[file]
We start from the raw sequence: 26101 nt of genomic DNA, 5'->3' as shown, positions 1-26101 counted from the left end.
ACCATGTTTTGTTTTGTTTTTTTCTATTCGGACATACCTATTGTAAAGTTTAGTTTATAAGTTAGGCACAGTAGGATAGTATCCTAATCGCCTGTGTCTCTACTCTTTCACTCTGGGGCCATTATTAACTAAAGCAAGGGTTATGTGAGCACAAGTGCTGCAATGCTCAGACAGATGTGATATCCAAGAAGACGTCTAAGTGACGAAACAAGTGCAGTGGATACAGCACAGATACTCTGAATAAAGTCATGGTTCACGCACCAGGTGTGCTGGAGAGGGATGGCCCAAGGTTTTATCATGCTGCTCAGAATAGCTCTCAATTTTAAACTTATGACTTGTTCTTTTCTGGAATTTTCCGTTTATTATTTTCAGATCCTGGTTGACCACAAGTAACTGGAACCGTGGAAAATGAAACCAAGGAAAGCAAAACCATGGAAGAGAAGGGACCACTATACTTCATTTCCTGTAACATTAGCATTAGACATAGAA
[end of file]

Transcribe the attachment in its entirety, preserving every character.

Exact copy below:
We start from the raw sequence: 26101 nt of genomic DNA, 5'->3' as shown, positions 1-26101 counted from the left end.
ACCATGTTTTGTTTTGTTTTTTTCTATTCGGACATACCTATTGTAAAGTTTAGTTTATAAGTTAGGCACAGTAGGATAGTATCCTAATCGCCTGTGTCTCTACTCTTTCACTCTGGGGCCATTATTAACTAAAGCAAGGGTTATGTGAGCACAAGTGCTGCAATGCTCAGACAGATGTGATATCCAAGAAGACGTCTAAGTGACGAAACAAGTGCAGTGGATACAGCACAGATACTCTGAATAAAGTCATGGTTCACGCACCAGGTGTGCTGGAGAGGGATGGCCCAAGGTTTTATCATGCTGCTCAGAATAGCTCTCAATTTTAAACTTATGACTTGTTCTTTTCTGGAATTTTCCGTTTATTATTTTCAGATCCTGGTTGACCACAAGTAACTGGAACCGTGGAAAATGAAACCAAGGAAAGCAAAACCATGGAAGAGAAGGGACCACTATACTTCATTTCCTGTAACATTAGCATTAGACATAGAA